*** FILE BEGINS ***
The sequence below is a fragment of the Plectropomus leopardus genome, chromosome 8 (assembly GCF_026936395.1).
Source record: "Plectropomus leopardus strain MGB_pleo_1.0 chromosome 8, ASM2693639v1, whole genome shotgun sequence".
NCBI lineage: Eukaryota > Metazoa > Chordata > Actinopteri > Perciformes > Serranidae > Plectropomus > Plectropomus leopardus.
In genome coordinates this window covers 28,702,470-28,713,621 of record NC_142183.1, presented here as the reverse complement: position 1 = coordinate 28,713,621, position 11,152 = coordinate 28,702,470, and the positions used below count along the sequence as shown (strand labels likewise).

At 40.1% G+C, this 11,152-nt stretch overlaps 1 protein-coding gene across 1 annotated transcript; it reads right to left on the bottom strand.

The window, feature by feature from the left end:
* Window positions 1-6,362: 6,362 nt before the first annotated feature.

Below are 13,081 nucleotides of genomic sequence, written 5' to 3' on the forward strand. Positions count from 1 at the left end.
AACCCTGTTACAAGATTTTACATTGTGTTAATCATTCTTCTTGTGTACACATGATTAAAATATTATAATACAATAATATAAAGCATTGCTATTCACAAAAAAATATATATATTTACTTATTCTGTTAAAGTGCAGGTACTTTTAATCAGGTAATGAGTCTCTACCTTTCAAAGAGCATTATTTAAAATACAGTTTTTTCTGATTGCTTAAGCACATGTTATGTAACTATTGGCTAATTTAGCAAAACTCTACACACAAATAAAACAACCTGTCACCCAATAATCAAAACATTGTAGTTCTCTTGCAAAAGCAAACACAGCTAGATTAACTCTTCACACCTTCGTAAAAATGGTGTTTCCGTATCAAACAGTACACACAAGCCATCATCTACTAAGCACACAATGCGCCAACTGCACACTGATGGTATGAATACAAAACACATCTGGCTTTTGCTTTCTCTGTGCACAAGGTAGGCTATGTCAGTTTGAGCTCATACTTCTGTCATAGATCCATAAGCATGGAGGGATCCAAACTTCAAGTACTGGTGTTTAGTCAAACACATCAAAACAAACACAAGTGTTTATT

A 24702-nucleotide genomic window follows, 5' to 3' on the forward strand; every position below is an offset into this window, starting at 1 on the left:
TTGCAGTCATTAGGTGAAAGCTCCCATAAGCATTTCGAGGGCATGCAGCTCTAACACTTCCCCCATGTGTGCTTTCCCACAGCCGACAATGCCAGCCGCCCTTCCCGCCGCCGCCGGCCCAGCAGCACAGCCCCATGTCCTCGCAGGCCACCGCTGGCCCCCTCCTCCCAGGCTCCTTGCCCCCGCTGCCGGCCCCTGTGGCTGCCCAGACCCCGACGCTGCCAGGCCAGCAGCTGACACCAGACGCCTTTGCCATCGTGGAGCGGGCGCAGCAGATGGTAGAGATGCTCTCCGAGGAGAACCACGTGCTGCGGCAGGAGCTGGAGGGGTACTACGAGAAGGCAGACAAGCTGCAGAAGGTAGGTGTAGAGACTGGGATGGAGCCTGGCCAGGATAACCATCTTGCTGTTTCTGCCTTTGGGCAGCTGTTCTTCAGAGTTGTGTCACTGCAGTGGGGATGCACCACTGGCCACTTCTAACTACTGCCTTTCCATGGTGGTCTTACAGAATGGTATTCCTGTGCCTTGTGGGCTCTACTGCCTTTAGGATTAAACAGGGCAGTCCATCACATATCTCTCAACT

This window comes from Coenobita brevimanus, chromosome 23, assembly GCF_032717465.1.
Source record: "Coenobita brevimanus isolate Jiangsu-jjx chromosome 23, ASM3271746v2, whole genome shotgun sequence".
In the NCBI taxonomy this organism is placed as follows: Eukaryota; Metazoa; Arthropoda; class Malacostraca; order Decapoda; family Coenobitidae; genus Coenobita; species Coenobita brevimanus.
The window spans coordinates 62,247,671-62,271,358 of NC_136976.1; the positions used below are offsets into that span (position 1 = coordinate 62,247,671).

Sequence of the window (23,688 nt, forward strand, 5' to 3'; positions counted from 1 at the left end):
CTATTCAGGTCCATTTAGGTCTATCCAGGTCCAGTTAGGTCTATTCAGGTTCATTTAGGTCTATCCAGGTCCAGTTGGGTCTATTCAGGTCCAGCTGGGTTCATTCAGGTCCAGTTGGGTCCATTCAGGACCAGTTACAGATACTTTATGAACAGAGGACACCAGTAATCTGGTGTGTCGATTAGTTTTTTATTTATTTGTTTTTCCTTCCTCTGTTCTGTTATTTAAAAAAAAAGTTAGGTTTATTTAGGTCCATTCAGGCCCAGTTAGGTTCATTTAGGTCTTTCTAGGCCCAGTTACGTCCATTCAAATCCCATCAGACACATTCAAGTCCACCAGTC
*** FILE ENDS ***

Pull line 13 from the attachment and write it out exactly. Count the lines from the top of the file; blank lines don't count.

Source record: "Coenobita brevimanus isolate Jiangsu-jjx chromosome 23, ASM3271746v2, whole genome shotgun sequence".